Thursday, November 03, 2005

EurasiaNet Eurasia Insight - Afghanistan: Might Warmer Relations With Jerusalem Cool Kabul's Relations With Tehran?

AFGHANISTAN: MIGHT WARMER RELATIONS WITH JERUSALEM COOL KABUL’S RELATIONS WITH TEHRAN?

Amin Tarzi 11/03/05
A EurasiaNet Partner Post from RFE/RL

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In an unprecedented interview in Kabul with a reporter from Tel Aviv daily "Yedi’ot Aharonot," Afghan President Hamid Karzai hinted at a desire to establish formal relations with Israel. While the euphoria that accompanied presumptions of imminent full diplomatic relations was quickly tempered by preconditions, the warming of ties between Afghanistan and Israel sets Kabul’s policies in sharp contrast to those of neighboring Iran, where President Mahmud Ahmadinezhad has called for the destruction of the Jewish state.

In the interview, which was conducted on 7 October but published a week later, Karzai welcomed Israel’s withdrawal from the Gaza Strip and said that once "there is further progress [in the Mideast peace process], and the Palestinians begin to get a state of their own, Afghanistan will be glad to have full relations with Israel." Furthermore, while Karzai ruled out meeting Israeli Prime Minister Ariel Sharon in Afghanistan or in Israel, he said he hoped to meet the Israeli leader "somewhere else...soon." Karzai also revealed the he had met Israeli Deputy Prime Minister Shimon Peres "several times," referring to him as "a dear man, a real warrior for peace."

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Unidentified Israeli sources indicated that they clearly understood the pressure that Kabul was under from the Arab and Muslim world and that no one in official circles had thought it realistic that Kabul would officially recognize Jerusalem immediately. However, "Yedi’ot Aharonot" quoted sources as having acknowledged the existence of a dialogue between the two countries and said the process would be a long one.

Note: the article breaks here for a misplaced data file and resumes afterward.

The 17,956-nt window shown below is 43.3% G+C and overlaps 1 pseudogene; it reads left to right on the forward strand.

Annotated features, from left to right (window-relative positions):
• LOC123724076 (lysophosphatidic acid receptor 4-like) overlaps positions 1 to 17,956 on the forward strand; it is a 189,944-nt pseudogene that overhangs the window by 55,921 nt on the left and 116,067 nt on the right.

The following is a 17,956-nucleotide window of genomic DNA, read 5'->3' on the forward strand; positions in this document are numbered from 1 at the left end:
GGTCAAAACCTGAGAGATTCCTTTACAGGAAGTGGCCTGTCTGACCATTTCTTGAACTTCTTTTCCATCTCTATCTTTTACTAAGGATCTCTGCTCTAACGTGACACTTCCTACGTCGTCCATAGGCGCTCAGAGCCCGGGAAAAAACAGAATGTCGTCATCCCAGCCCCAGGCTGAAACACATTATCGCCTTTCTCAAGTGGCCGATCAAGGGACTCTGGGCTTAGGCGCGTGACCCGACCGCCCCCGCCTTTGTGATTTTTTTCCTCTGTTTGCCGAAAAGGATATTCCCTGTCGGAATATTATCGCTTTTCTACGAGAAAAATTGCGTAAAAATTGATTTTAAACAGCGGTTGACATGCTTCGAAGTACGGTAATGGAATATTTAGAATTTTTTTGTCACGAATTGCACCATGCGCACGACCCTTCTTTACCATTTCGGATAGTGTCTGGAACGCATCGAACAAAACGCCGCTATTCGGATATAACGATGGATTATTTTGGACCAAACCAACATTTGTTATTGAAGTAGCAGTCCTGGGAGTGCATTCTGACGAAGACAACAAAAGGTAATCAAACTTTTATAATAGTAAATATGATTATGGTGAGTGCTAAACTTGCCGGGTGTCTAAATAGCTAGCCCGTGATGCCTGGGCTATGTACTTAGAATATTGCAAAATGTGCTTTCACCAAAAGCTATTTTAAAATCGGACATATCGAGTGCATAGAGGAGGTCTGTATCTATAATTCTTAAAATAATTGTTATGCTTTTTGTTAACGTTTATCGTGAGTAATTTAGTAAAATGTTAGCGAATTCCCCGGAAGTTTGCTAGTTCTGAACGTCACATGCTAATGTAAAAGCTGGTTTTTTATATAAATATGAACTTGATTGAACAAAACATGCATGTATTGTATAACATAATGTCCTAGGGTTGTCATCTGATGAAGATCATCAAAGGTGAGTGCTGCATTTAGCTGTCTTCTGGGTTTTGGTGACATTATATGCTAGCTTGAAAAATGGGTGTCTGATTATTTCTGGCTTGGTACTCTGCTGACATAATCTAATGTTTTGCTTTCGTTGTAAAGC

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It would undoubtedly take some time for Afghanistan to recognize Israel, as the peace process between the Palestinians and the Israelis remains unfinished business. But the Afghan government’s desire to break the ice and its willingness to engage the Israeli media -- and the prospect of possible contacts with Israeli leaders -- have clearly placed it on a drastically different platform than the Iranian government. In light of the increasingly vociferous Iranian condemnation of the presence of the United States in Afghanistan and Iraq, and with Kabul proclaiming policies so markedly different from Tehran’s, Karzai’s government might have to brace itself for the "wrath" of its western neighbor in the form of greater interference or even attempts to destabilize Afghanistan.

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